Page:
Absence of Po2 change in fetal brain despite Po2 increase in placenta in response to maternal oxygen challenge

Authors

  • I Huen,

    1. Centre for Imaging Sciences, University of Manchester, Manchester, UK
    2. The University of Manchester Biomedical Imaging Institute, University of Manchester, Manchester, UK
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  • DM Morris,

    1. Centre for Imaging Sciences, University of Manchester, Manchester, UK
    2. The University of Manchester Biomedical Imaging Institute, University of Manchester, Manchester, UK
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  • C Wright,

    1. Maternal and Fetal Health Research Centre, Institute of Human Development, University of Manchester, Manchester, UK
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  • CP Sibley,

    1. Maternal and Fetal Health Research Centre, Institute of Human Development, University of Manchester, Manchester, UK
    2. St Mary's Hospital, Central Manchester University Hospitals NHS Foundation Trust, Manchester Academic Health Science Centre, Manchester, UK
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  • JH Naish,

    1. Centre for Imaging Sciences, University of Manchester, Manchester, UK
    2. The University of Manchester Biomedical Imaging Institute, University of Manchester, Manchester, UK
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  • ED Johnstone

    Corresponding author
    1. Maternal and Fetal Health Research Centre, Institute of Human Development, University of Manchester, Manchester, UK
    2. St Mary's Hospital, Central Manchester University Hospitals NHS Foundation Trust, Manchester Academic Health Science Centre, Manchester, UK
    • Correspondence: ED Johnstone, Maternal and Fetal Health Research Centre, (Institute of Human Development), University of Manchester,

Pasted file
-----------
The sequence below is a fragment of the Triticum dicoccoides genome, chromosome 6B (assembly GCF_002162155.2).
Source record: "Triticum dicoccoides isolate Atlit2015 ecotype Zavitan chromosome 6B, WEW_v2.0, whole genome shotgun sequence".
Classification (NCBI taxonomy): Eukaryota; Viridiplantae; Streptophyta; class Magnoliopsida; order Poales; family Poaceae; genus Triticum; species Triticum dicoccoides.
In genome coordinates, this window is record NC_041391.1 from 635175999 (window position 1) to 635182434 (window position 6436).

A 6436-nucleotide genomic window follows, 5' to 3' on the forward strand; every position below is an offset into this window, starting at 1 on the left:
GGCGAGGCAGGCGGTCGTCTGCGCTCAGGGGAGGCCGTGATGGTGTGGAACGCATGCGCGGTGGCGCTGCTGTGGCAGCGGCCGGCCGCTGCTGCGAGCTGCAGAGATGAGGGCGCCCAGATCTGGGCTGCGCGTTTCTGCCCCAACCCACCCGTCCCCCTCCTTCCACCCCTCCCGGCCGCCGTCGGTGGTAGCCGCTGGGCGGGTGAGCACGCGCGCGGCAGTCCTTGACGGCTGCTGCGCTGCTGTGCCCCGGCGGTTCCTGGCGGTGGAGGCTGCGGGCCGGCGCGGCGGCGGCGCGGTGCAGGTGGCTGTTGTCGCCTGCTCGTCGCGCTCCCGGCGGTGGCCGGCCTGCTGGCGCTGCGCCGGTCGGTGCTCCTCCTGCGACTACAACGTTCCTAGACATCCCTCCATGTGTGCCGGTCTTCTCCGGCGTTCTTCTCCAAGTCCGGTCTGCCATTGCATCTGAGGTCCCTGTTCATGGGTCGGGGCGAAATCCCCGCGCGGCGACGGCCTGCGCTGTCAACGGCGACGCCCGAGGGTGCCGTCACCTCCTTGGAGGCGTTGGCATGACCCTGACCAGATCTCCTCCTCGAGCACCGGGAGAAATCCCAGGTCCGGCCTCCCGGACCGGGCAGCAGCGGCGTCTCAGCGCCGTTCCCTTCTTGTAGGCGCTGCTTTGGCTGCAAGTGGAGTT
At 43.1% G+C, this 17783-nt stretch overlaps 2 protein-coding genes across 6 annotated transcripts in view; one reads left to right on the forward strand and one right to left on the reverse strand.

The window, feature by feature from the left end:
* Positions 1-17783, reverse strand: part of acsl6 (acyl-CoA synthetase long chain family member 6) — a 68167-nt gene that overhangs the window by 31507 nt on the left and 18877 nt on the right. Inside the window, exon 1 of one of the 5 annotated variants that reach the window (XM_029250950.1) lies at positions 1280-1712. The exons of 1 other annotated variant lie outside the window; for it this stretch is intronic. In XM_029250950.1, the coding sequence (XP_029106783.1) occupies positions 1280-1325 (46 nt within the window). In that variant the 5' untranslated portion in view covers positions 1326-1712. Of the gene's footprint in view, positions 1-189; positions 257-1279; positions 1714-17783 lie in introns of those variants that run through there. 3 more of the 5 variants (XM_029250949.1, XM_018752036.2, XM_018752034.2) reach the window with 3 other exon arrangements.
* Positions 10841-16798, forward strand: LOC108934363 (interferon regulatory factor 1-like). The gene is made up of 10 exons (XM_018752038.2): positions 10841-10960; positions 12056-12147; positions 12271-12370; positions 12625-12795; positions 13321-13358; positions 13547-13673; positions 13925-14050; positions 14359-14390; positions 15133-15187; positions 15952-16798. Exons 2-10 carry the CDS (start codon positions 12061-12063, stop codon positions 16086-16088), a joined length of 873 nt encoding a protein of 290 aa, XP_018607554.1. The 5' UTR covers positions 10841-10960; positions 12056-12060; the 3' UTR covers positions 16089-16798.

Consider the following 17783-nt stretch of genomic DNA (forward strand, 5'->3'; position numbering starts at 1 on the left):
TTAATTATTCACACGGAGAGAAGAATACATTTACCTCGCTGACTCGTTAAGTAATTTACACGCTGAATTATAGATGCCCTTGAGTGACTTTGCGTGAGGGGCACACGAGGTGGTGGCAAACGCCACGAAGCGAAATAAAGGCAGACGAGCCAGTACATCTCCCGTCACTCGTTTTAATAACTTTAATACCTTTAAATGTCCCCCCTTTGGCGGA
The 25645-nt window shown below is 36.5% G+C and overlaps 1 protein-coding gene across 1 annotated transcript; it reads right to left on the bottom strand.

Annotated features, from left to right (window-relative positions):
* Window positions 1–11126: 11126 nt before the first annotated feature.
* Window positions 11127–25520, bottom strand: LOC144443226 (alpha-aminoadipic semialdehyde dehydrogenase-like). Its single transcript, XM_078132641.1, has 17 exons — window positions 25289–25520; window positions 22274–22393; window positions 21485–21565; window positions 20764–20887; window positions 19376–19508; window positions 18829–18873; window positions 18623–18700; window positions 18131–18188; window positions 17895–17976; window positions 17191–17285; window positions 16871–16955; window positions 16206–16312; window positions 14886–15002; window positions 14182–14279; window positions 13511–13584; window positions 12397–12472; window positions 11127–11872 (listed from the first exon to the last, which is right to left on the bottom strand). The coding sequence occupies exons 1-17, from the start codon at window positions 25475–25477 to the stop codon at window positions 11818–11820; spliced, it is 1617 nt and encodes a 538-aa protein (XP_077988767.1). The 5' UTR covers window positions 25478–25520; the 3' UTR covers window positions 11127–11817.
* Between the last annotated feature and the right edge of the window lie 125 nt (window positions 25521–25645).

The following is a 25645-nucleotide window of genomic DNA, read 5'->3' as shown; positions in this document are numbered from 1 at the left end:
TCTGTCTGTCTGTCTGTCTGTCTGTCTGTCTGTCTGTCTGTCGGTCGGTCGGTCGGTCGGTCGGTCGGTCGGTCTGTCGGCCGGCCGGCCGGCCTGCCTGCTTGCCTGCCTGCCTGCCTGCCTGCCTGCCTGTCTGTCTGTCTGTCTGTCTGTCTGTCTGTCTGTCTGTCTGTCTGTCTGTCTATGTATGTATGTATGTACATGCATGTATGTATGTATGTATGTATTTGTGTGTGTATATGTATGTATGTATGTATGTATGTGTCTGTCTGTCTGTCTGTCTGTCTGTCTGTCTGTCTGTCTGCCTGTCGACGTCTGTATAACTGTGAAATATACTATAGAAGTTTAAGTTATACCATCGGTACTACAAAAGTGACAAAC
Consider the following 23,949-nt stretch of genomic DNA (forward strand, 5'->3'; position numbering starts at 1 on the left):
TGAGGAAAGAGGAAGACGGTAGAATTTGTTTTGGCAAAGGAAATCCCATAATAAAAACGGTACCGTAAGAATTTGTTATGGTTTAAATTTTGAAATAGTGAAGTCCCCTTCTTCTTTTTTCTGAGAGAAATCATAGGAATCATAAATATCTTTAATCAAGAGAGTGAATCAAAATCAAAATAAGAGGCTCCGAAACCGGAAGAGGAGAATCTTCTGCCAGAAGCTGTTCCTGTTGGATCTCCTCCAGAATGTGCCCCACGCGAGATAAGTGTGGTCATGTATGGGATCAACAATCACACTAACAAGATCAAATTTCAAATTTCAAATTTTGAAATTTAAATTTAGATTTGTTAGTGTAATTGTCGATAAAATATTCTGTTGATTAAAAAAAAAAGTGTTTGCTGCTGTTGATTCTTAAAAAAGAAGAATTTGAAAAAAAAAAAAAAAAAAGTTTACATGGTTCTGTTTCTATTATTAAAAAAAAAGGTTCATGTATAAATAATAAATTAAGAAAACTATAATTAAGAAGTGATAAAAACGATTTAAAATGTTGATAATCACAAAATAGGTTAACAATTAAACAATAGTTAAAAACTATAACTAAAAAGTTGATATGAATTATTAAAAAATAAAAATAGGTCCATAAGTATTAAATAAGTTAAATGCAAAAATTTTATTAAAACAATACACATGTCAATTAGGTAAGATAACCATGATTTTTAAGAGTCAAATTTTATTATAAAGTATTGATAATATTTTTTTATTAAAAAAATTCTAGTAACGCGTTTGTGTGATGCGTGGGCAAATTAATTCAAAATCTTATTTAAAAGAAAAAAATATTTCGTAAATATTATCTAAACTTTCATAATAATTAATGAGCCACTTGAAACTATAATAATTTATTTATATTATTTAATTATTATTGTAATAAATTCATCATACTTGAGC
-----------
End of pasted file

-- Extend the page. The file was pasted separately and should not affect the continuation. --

St Mary's Hospital, Manchester M13 9WL, UK. Email edward.johnstone@manchester.ac.uk

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Abstract

Objective

Magnetic resonance imaging allows the noninvasive observation of Po2 changes between air breathing and oxygen breathing through quantification of the magnetic longitudinal relaxation time T1. Changes in Po2 are proportional to changes in the longitudinal relaxation rate ΔR1 (where ΔR1 = 1/T1oxygen − 1/T1air). Knowledge of this response could inform clinical interventions using maternal oxygen administration antenatally to treat fetal growth restriction. We present in vivo measurements of the response of the fetal–placental unit to maternal hyperoxia.

Design

Prospective cohort.

Setting

Large tertiary maternity hospital.

Sample

Nine women undergoing low-risk pregnancy (21–33 weeks of gestation) and five nonpregnant adults.

Methods

During imaging the air supply to mothers was changed from medical air (21% oxygen) to medical oxygen (100% oxygen) and T1 was monitored over time in both the placenta and fetal brain using a periodically repeated magnetic resonance imaging sequence. To demonstrate that the method could detect a brain response, brain responses from five normal adult volunteers were measured using a similar imaging protocol.

Main outcome measure

Changes in T1 following oxygen challenge.

Results

No significant ΔR1 (= 0.42, paired t-test) was observed in fetal brains. A significant placental ΔR1 (= 0.0002, paired t-test) of 0.02 ± 0.01/s (mean ± SD) was simultaneously observed in the same participants. In the brains of the nonpregnant adults, a significant ΔR1 (= 0.01, paired t-test) of 0.005 ± 0.002/s was observed.

Conclusion

Short-term maternal oxygen administration does not improve fetal brain oxygenation, in contrast to the response observed in the adult brain.

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